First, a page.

What were your circumstances prior to coming to the Coalition?
I spent quite a bit of time couch surfing between several friends who would allow me to. Besides not having my own place, it was difficult to remain out of the personal lives and drama of those I was staying with and remaining neutral. It was also very difficult to maintain my own identity and dignity throughout this process.
How long did you stay at the Food & Care Coalition and in what ways did this impact you?
The first word that comes to mind – SAFE. Physically, I was removed from those who would cause me harm; safe emotionally as I had a reprieve and opportunity to construct a new life rather than just surviving each day. I also had time to regroup from what I had lost and work towards success. I stayed for 4 months prior to getting into my own place. My fellow residents and the staff both treated me with respect. I would describe it as “compassion without pity.”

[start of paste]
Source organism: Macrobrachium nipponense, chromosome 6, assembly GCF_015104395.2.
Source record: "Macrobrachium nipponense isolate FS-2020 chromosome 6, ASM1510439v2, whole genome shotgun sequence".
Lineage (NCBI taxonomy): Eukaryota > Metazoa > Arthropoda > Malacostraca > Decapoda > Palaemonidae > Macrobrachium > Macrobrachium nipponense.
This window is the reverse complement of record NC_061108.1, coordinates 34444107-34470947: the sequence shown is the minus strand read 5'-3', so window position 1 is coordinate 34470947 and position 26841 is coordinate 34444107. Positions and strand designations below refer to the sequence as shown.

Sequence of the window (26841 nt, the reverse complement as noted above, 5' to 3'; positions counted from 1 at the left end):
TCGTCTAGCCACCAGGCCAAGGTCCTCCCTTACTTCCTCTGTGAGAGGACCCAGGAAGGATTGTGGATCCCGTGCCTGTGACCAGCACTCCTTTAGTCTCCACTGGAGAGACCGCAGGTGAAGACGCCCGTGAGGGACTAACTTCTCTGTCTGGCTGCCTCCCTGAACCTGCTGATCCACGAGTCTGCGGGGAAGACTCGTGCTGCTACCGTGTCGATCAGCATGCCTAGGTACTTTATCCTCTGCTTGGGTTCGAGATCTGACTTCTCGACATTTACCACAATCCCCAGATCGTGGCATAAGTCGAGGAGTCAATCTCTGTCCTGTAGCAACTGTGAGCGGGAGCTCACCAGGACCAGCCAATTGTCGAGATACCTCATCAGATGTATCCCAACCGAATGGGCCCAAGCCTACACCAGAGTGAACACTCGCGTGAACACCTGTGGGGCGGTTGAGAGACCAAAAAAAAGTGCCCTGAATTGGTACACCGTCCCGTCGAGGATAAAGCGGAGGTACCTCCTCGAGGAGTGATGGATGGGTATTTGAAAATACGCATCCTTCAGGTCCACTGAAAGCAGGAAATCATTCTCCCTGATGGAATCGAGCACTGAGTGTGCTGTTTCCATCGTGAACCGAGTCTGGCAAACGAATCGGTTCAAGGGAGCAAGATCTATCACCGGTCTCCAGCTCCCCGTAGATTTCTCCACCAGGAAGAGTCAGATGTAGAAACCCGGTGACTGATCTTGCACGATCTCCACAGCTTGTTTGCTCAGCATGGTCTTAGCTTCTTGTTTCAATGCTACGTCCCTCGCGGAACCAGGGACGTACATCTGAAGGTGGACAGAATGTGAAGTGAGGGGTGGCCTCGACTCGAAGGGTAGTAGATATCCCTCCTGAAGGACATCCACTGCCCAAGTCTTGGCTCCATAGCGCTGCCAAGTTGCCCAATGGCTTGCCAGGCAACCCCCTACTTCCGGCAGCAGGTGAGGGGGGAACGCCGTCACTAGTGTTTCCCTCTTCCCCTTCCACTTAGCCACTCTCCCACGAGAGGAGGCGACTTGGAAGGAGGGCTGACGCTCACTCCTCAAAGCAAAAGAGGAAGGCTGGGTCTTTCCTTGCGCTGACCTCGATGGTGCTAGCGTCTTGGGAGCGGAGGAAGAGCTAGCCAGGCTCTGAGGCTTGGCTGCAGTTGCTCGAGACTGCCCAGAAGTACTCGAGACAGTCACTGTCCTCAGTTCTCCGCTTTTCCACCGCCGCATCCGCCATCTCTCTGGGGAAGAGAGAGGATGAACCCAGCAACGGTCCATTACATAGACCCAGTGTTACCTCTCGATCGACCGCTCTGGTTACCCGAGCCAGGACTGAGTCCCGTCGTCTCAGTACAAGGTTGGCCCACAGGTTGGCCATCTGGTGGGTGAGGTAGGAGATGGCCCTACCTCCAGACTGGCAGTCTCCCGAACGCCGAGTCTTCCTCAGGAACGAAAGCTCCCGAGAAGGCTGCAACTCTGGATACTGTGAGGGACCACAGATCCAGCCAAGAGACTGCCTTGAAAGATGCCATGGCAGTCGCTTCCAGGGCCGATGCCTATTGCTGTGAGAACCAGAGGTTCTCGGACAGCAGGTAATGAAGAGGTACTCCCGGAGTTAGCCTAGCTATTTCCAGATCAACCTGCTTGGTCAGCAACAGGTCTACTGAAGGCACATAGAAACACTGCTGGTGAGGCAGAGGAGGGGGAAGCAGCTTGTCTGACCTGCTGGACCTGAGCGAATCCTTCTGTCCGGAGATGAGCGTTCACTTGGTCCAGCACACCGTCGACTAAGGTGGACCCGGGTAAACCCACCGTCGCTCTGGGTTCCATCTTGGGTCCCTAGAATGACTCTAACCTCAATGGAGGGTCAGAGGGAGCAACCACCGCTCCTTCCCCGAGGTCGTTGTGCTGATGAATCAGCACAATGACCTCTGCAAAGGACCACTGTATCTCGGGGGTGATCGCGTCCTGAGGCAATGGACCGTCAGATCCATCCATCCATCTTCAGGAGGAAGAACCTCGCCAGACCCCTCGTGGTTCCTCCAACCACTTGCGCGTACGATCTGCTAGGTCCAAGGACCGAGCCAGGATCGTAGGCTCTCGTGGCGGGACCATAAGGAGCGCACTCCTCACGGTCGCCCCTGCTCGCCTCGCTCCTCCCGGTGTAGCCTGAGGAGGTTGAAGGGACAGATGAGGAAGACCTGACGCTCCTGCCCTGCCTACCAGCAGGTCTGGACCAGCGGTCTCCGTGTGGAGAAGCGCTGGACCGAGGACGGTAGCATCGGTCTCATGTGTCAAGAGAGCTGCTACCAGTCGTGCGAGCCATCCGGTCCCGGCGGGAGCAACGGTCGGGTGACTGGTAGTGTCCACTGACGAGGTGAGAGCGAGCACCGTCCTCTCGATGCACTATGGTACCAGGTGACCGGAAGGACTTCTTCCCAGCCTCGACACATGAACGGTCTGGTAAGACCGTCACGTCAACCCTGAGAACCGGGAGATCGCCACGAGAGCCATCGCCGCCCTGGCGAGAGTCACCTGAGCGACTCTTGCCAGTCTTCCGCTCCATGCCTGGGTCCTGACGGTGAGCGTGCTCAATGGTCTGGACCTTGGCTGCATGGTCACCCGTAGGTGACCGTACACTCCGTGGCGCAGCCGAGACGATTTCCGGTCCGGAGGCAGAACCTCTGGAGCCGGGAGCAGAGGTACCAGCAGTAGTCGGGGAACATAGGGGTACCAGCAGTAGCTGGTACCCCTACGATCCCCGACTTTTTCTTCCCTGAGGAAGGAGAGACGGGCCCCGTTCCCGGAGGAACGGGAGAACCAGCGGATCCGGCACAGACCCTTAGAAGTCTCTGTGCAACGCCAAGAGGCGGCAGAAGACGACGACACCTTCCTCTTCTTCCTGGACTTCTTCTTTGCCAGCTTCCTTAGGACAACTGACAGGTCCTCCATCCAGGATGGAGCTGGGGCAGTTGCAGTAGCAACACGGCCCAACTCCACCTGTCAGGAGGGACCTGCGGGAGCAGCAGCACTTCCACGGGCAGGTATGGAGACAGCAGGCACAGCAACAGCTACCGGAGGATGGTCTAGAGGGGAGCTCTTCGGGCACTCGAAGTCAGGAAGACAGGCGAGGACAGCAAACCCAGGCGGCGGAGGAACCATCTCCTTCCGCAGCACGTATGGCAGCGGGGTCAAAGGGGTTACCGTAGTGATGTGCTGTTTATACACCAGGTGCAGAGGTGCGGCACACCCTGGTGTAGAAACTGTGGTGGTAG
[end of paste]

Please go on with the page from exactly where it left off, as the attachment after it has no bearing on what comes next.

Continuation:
Where are you now – what has changed since you left?
It took me a couple of months to adjust to being on my own. Looking back, I can’t believe how far I’ve come since I first checked in at the Coalition. I have purpose to my life, I feel productive again, and I enjoy having my own individual identity. The process of decorating my new place and re-establishing my personal identity isn’t something I will take for granted anymore. I hadn’t realized how much of this I had lost during the time I was homeless. There were many who performed kind acts that did not go unappreciated. The staff took us for a movie and gave us a gift card to get our own treats; there was Thanksgiving dinner at Molly’s Restaurant and Christmas Eve dinner at Magleby’s – just two of the many businesses that reached out with compassion and were part of the experience created by the Coalition. These experiences helped me to feel normal and worthy of re-entering society as opposed to that feeling of being invisible.